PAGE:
Posted on

Santa Lucia/Saint Lucy Day 2011

The earliest Natural Kids Team post about the December 13 Swedish festival of light called Santa Lucia Day (also known as St. Lucy, or in Swedish, Sankta Lucia) was written in 2008 by one of the team’s founding members, Haddy2Dogs. You may find that post here. The link includes a recipe for the Santa Lucia saffron buns, also known as lussekatter, or “Lucia cats.”  I myself have used this recipe, and will use it again for this December 13. Good news for those who bake gluten-free: By special request, Nicole Hunn of Gluten Free on a Shoestring has developed a gluten free version of the Lucia buns!

While my family is not of Scandinavian descent, the festival of St. Lucia is special to my family. When my daughter attended a Waldorf school, we looked forward to this particular December festival of light because of the procession of the eldest girl in second grade wearing white with candles on her head, followed by her classmates and teachers (who carried wet rags for safety reasons), singing and bringing Lucia buns to each class.

My daughter would have worn the crown of candles this year, were she still in attendance at that school. We’re still going to have a party, and my daughter will wear one of Haddy2Dogs’s Santa Lucia felted crowns. This year, we’ve invited a few friends to join us at home for Lucia buns, coffee, tea, and cocoa. If we’re organized enough, we’ll even gather enough craft materials to help the children make Star Boy (and Star Girl!) hats. We sent our friends a link to a simplified version of the Santa Lucia song I recorded two years ago. You may listen to the full version here at the Parenting Passageway.

Different members of the Natural Kids Team have made a variety of Santa Lucia dolls for display and creative play. Clicking on the photos will take you directly to the shop links.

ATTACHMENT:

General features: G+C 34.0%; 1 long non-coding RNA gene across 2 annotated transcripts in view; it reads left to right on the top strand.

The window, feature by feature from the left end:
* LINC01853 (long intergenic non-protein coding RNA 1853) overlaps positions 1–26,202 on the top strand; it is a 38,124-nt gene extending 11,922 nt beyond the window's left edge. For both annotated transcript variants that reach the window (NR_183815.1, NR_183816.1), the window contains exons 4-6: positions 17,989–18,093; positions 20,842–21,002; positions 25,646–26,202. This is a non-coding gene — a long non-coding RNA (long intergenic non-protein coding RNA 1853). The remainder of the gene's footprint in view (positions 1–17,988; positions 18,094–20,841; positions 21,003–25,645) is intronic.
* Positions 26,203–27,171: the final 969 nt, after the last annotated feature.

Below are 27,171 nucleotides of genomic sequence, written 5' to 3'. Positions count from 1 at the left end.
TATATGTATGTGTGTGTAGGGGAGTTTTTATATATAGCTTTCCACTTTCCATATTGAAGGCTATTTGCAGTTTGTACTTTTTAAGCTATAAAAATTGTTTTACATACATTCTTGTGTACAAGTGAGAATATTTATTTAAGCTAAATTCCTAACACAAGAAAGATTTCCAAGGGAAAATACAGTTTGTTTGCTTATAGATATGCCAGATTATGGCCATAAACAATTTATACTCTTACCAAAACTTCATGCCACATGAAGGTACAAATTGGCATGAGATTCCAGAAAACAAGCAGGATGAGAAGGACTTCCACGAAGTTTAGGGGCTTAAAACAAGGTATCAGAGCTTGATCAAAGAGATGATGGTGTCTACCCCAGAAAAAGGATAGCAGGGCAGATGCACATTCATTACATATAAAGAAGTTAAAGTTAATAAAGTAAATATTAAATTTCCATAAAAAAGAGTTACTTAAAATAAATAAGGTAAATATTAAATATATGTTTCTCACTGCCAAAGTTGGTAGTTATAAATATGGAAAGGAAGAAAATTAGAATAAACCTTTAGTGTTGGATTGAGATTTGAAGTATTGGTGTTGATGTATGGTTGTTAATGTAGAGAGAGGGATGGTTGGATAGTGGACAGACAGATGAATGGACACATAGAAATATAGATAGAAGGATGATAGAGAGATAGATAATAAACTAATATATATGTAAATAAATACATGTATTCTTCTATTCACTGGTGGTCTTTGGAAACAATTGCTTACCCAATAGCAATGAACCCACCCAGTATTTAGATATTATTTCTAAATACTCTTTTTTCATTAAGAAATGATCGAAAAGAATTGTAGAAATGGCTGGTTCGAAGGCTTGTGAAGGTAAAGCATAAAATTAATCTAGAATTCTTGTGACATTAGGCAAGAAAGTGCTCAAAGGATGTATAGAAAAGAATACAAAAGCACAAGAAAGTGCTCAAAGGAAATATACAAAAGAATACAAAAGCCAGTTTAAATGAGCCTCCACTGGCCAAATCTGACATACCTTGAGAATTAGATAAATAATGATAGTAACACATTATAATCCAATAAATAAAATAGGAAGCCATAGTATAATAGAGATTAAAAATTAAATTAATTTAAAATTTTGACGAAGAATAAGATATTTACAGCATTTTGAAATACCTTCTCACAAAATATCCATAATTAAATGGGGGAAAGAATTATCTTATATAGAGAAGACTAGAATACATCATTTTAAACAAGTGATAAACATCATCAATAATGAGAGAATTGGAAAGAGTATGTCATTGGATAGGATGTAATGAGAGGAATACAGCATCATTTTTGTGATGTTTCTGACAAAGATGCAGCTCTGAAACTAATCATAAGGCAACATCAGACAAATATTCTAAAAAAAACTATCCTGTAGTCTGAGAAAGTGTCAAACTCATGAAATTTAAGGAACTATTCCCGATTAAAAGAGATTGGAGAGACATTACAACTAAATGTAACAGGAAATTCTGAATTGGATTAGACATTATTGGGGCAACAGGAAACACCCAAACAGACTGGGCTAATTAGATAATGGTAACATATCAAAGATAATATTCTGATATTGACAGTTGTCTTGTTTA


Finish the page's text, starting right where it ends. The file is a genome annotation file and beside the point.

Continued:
Armadillo Dreams has a lovely wooden Lucia:

Armadillo Dreams

Daria Lvovsky’s needle-felted St. Lucia wears a jaunty jacket:

Daria Lvovsky

Heartfeltpassion has created a Star Boy attendant along with her Santa Lucia figure:



I have made a variety of St. Lucia dolls, which you are welcome to view on my Flickr stream here.

Do you celebrate Santa Lucia Day, or plan to do so?  Please let us know what your celebration entails! As always, the Natural Kids Team looks forward to hearing from you.

Farida Dowler works as a dollmaker and musical storyteller in Seattle, Washington. Her Etsy shop is called Alkelda. Farida was trained as a children’s librarian (her super-power), and is powerless to resist a request for information (her super-weakness).


2 thoughts on “Santa Lucia/Saint Lucy Day 2011

  1. What a beautiful bunch of Lucia figures! My little girls and I celebrated this day for the first time this year. I’m looking forward to it again next week!

  2. We live in an rural town that was founded by Swedish immigrants in the 1800s. So, St. Lucia seems like a major focus here each year. Although we’re not Swedish (my daughters are both adopted from China and my background is German), St. Lucia Day has become one of our favorite holidays in December.

    Each year, we visit a local museum before St. Lucia day that’s called Gammelgarden. It is decorated for the holidays with traditional Swedish items, and the buildings there date back to the 1800s (with the exception of the main one with the gift shop). We get a few Swedish treats to enjoy on St. Lucia day, and enjoy seeing the decorations they have displayed.

    During the weekend closest to St. Lucia day, my daughters sing in the church choir; and they do two songs each year – one about St. Lucia and then another one about tomtens.

    The church has one of the teenage girls wear a crown of candles and there’s part of the service that’s focused on St. Lucia.

    At home, we make saffron buns and try to make at least one new Swedish food item each year using the cookbook from the other local church that has an entire section devoted to traditional Swedish recipes – many which have passed down from generation to generation and originated in Sweden.

    The girls try on an antique white dress and a wreath of lights. They also put on the Star Boy hat. I take pictures of them each year wearing the outfits and holding some of the food we made to show how they’ve grown.

Leave a Reply

Your email address will not be published. Required fields are marked *